Despite challenging print sales, Writer’s Digest has built a strong online community, with almost half its revenue now coming from online education. Mary Hogarth speaks to Editor-in-Chief Amy Jones about how developing valuable services has helped the publisher nurture reader engagement and rebound from the pandemic.
Having celebrated its centenary last year, Writer’s Digest, published by Active Interest Media, is one of the oldest writing magazines still in print.
“Our core mission is to provide that great writing instruction and inspiration,” says Jones. Being reader-centric and building the community around the magazine is an essential part of the brand’s ethos.
“I think it makes readers feel invested in what [the magazine team] are doing. If they know that you are looking at their writing, looking at their submissions, then they are going to feel invested in the community as well.”
Analysis of the title’s provision shows substantial online growth over the past decade. According to the media kit, its website now has more than a million followers across their social channels, and 1.65m page views monthly, demonstrating an ability to build a community among their discerning audience. To me, such robust KPIs are down to having a solid team dedicated to helping writers move forward.
Rebalancing the deficit
These are indeed challenging times. Following the pandemic, the magazine’s print sales have dropped significantly from 60,000 to 44,000 in the 18 months.
Despite a downward spiral on the newsstands, Jones remains optimistic, attributing the drop to a combination of three factors, all of which are now improving.
“In 2019, our former parent company went bankrupt, resulting in the suspension of many marketing efforts, such as direct mail subscription campaigns,” she explained. “Then as COVID took hold in 2020, the big newsstand sellers were forced to close due to lockdowns.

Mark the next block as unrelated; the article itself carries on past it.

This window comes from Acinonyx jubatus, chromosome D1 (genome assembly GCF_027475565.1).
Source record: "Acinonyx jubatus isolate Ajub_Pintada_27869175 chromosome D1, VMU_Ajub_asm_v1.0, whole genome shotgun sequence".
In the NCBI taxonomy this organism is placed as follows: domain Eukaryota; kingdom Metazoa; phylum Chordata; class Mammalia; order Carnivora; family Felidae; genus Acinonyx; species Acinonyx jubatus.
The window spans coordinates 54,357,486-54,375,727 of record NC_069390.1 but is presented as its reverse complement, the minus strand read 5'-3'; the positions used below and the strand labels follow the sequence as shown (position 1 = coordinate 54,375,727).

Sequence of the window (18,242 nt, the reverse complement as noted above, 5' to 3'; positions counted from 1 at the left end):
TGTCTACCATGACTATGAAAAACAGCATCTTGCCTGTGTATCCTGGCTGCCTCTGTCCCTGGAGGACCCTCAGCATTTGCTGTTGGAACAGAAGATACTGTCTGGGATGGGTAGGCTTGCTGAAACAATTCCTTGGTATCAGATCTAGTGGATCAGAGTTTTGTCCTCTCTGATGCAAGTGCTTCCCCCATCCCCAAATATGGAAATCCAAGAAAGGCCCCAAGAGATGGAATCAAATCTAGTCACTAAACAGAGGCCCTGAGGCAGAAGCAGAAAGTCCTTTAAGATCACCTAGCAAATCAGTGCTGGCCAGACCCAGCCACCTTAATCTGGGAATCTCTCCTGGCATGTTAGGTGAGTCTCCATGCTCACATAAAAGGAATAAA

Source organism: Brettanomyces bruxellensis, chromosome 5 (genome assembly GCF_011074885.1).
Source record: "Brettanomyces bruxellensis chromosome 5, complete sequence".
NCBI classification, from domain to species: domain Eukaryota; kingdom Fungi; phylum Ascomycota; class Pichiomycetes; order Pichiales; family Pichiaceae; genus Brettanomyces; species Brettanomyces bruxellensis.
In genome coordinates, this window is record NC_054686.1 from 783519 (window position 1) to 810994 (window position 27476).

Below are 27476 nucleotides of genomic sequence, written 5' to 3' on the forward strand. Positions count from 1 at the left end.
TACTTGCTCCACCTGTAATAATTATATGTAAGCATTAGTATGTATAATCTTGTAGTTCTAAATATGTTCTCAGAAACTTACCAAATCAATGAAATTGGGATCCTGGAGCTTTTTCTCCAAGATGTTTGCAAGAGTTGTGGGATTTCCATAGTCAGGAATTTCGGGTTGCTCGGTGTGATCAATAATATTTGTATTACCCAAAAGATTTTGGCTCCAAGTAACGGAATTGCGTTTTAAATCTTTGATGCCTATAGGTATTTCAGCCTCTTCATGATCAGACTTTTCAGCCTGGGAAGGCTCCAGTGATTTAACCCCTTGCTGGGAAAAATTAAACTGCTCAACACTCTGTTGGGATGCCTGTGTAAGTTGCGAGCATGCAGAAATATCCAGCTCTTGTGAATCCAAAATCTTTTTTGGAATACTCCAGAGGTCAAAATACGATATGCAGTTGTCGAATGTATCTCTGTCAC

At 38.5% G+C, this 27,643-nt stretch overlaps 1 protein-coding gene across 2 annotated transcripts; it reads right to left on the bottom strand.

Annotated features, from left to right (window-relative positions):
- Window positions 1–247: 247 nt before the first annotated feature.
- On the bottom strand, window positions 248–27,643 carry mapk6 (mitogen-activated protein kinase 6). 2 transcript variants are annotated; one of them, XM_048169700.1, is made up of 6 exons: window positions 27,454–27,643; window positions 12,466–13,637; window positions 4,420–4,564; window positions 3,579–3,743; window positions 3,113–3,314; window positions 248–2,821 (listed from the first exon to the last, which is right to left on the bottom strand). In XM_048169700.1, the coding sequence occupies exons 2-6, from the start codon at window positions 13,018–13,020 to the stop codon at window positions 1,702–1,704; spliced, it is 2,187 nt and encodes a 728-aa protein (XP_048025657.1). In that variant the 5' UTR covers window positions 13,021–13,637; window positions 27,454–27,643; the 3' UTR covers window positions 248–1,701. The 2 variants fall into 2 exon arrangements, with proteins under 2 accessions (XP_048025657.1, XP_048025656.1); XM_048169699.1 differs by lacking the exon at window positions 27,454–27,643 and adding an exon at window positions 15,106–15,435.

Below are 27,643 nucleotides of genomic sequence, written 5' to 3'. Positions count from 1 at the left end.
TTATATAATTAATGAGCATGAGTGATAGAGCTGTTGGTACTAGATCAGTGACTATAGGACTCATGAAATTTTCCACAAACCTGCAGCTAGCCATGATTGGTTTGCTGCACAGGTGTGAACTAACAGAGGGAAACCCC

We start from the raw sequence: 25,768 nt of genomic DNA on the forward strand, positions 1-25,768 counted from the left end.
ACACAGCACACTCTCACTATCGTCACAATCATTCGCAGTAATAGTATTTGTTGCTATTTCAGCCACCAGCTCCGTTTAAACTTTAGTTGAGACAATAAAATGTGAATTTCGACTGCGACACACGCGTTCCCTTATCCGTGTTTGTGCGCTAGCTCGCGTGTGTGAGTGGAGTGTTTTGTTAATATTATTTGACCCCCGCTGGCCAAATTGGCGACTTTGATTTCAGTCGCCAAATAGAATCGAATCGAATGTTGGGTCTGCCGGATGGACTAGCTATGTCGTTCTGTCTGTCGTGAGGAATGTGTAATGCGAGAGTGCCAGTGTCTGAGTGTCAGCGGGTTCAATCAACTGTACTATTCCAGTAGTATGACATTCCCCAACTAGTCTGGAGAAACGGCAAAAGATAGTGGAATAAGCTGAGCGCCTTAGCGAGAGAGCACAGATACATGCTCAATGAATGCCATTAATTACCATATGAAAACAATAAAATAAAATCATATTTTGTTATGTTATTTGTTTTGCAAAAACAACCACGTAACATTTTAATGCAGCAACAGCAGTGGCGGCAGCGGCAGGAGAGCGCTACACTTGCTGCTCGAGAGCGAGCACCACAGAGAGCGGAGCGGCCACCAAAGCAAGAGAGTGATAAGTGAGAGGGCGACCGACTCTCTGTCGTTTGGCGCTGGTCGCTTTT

“Those were hard months for the magazine. We ended up combining our September and October issues into a single, expanded issue.”
Moreover, their 2021 media kit incorporated data from those two tough years. Fortunately, Jones reports that sales are now on the rebound.
“As we update our media kit for 2022, our total circulation – newsstand and subscriptions – is now up to 47,500.”
A third factor was losing the combined print plus digital subscriptions offering, which was withdrawn when the company changed distributors. Its parent company, Active Interest Media, is currently working with the distributor to “reinstate that option”.
As the publisher recovers, Jones’s priority is to “ensure Writer’s Digest is a magazine that feels welcoming, helpful, and inspiring to all types of writers”.
“This means continually re-evaluating what we include in the magazine – expanding our self-publishing advice, introducing regular columns on craft, pitching and children’s books. So, every writer will find something in each issue that will help them. I’d like to think this editorial strategy will ultimately impact overall newsstand and circulation sales positively.”
The team now produce six issues per year, allowing editors greater flexibility in their workload.